Theresa May was forced to push back the meaningful vote on her Brexit deal – with the Commons vote now expected to happen on or before Tuesday, March 12. The delay aimed to buy the Prime Minister extra time to secure concessions from the EU, in a bid to persuade MPs to vote in favour of her deal. Now Geoffrey Cox, Britain’s attorney-general, has less than a week to secure a deal with Brussels – but can he do it? Express.co.uk spoke exclusively to a negotiations expert to find out just how far Britain has to go to secure a deal.
Geoffrey Cox is leading the way in talks with the EU, which are aimed at tweaking the Mrs May’s deal – which had been rejected by MPs in the last meaningful vote.
He has pared back demands made by the UK for changes to the deal, however, Brussels still suggests Britain’s stance exceeds what can be agreed.
The EU insists the exit agreement – which spans over 585 pages – cannot be rewritten.
But Michel Barnier, the EU’s chief Brexit negotiator, is adamant there could still be a way to secure a deal. – sparking fresh hope for the British negotiators.
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Brexit news: Is it too late for Geoffrey Cox to bag a deal?
But is it too late for Geoffrey Cox to bag a deal?
Tony Hughes, CEO of global negotiation specialists Huthwaite International, told Express.co.uk many politicians may feel trapped between a rock and a hard place – but there is still scope to secure a deal.
He said: “In a new wave of Brexit drama, Geoffrey Cox has been said to have ‘ditched demand for a Brexit backstop end date and unilateral exit clause’ due to the stipulations being ‘too blunt’ for the EU to accept.
“With these being the two main considerations Mr Cox and his team have been asked to press on by UK MPs, it leaves one question hanging thick in the air, and unanswered – where does the UK negotiation stance move from here?
“Whilst we’ve already experienced many twists and turns throughout the duration of the Brexit plot it seems Mr Cox’s recent revelations may just see the storyline thicken, as UK MPs are left with difficult decisions to make amid a tirade of party politics.
“At this late stage, many politicians are feeling trapped between a rock and a hard place – considering voting the deal down, and in turn risking what is perceived by some to be an equally risky ‘no deal’.
“The answers lie in both parties’ abilities to negotiate well, in less than ideal circumstances.
“To avoid a deadlock that forces the hand, the key is for Mr Cox, Mrs May and indeed the EU to reconsider their approach for negotiations and head back to basics.
“This could be to reassess what both parties are looking to achieve when it comes to the backstop and what impact it will have on the island of Ireland should a mutually beneficial agreement not come into play.
Brexit news: Theresa May needs to reconsider her approach says Mr Hughes
“Negotiations are about compromise for both parties and focusing the commentary on what is mutually beneficial is of the utmost importance.”
The way negotiations are approached physically is key, says Mr Hughes.
He added: “It is vital the language and verbal behaviour used from here on remains nuanced, open and flexible in order to create the positive climate a successful negotiation requires – especially in the final stretch.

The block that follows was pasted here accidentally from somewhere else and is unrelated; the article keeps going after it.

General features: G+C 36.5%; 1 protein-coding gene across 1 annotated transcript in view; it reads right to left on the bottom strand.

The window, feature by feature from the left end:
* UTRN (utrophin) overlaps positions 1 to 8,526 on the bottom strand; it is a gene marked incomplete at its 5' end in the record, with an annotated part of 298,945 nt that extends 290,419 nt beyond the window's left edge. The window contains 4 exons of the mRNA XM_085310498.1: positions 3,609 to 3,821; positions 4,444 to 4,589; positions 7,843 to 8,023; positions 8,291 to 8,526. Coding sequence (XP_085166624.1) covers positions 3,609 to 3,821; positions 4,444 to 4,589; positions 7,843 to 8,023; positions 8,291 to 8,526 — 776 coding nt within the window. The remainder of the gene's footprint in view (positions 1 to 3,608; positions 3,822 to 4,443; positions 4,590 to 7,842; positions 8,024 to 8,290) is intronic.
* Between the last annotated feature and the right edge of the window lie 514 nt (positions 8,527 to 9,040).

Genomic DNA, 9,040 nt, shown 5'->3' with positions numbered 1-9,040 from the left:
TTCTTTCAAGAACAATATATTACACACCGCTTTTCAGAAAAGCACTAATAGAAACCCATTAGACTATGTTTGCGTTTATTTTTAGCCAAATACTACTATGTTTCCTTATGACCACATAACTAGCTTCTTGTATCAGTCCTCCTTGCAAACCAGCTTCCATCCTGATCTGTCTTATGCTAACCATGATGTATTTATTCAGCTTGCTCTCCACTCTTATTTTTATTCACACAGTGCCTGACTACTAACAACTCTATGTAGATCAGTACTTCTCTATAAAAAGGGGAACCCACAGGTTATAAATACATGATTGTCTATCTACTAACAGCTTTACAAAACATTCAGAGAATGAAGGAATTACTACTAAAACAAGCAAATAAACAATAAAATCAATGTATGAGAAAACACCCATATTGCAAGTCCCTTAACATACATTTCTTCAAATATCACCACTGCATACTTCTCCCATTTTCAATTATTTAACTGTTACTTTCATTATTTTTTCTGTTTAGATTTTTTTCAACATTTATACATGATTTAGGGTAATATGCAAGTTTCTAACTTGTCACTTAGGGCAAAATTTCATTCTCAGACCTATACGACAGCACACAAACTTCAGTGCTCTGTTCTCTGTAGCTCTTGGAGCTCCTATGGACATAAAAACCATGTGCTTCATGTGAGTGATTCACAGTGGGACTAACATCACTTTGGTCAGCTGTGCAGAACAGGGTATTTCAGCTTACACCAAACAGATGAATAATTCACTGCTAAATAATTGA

“A big mistake is to irritate the individual you’re looking to negotiate with ahead of the final signature by making spurious non-persuasive comments.
“We’ve seen this happen many times throughout the Brexit negotiations but it is counterproductive and places the negotiation at risk – not least at the final hour.”
The UK has “a clear lack of power and flexibility”, according to Mr Hughes, which is causing yet more issues in negotiations.
He said: “Mr Cox should be offering concessions in other areas in return, but as it stands, there are no further concessions to be offered without causing serious issue within Parliament.
“In an ideal scenario, before confirming the £39bn divorce bill, the settlement would have included certain guarantees – such as no Irish border and the ability to trade freely with other countries, with the divorce bill being reduced without these concessions.
“However, with the figure pre-agreed before deal discussions could even begin, the UK has very little to offer in return for a unilateral exit or hard time limit on the backstop.
Brexit news: Mr Cox should offer concessions to the EU in return Mr Hughes advises
“Rather than creating an opportunity for conflict, Mrs May, Mr Cox and the wider UK team need to open more opportunities to negotiate with careful and strategic techniques.
“Until the deal is signed, sealed and delivered – negotiations remain firmly on the table.
“The most crucial time for any negotiations is when they’re close to being agreed and signed, this is when both parties will try and change the last-minute rule in their favour, hoping the looming deadline will encourage the other side to agree.
“Mrs May and Mr Cox must remain strong, not openly defeated when it comes to the UK’s interests.
“Whether, after this weekend’s revelations from Mr Cox, it is too late to adopt that standpoint and make it work, only time will truly tell.”